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Lime cuts smell of road kill

Since you asked

I have seen, many times in the past, dead animals alongside the road. It might be a deer or a skunk or even a possum. Why do they cover them with that white powder to get them to decay faster? Why don't they give them to places like Wildlife Images, or just leave them alone so other wild animals can eat them?

' Nanette P., Gold Hill

That white powder you see on carcasses is lime, which is used as a last resort for helping reduce the smell of a rotting animal.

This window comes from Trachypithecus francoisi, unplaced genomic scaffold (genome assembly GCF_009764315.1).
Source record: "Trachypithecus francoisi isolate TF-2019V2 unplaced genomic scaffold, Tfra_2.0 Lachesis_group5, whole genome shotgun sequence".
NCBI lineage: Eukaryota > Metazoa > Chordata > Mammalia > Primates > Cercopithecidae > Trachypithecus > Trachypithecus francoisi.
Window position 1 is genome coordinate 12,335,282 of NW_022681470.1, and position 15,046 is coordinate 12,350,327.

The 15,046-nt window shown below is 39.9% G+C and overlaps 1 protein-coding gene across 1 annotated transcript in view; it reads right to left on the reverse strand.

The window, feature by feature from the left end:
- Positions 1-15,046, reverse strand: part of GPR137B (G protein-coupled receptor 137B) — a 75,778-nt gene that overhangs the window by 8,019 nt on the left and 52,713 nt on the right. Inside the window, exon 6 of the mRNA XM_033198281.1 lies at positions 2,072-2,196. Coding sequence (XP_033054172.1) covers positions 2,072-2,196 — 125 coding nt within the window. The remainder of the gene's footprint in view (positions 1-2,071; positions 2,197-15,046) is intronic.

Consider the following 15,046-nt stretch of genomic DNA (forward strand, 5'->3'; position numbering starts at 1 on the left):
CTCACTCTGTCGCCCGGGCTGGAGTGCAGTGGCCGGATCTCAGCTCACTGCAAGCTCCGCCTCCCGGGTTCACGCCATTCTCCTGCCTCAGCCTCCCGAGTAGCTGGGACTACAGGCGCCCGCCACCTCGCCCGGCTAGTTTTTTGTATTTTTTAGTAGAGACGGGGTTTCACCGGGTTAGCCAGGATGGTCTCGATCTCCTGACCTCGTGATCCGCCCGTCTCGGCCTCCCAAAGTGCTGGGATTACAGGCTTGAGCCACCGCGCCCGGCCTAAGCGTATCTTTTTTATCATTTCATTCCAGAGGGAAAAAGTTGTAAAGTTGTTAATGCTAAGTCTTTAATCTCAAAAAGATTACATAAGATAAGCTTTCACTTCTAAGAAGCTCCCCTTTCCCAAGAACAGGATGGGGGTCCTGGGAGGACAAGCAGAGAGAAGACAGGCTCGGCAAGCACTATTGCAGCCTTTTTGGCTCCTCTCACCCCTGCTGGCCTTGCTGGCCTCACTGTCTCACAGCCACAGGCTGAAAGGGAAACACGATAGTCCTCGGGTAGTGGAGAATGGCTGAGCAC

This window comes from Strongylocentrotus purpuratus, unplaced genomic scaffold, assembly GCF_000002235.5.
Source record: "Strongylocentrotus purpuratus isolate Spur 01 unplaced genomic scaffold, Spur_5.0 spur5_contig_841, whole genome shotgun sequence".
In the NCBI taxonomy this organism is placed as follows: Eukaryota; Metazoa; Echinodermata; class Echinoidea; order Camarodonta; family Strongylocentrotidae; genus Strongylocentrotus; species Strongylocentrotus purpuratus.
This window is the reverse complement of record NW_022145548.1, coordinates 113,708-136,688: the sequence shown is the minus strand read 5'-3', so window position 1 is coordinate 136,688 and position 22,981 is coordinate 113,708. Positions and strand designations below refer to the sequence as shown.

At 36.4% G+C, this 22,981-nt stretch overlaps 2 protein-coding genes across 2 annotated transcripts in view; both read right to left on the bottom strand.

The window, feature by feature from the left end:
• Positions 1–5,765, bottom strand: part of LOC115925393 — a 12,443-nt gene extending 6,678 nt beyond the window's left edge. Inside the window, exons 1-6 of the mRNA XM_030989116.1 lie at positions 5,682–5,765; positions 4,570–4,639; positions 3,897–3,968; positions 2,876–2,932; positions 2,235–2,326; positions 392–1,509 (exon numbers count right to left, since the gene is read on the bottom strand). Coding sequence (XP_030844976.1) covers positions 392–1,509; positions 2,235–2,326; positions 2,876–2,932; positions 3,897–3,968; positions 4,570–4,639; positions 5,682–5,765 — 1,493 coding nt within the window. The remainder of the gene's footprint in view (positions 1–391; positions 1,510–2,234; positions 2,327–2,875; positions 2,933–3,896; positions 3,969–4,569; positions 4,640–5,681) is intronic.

In fact, the Oregon State Police have a statewide procedure for dealing with road-kill animals, and the agency's Fish and Wildlife officers are cross-trained as meat inspectors to carry it out.

When an officer is called to a fresh kill, he first checks to see if it is fit for human consumption, but they rarely are, says OSP Lt. Steve Ross. Then the officer typically contacts Wildlife Images.

If the rehab center cannot pick up the anima, then the officer contacts highway department crews, which generally collect the carcasses and dispose of them at a nearby landfill.

Those far enough off the road that they do not create a hazard sometimes are coated with lime to cut the stench.

Send questions to Since You Asked, Mail Tribune Newsroom, P.O. Box 1108, Medford, OR 97501; by fax to 541-776-4376; or by e-mail to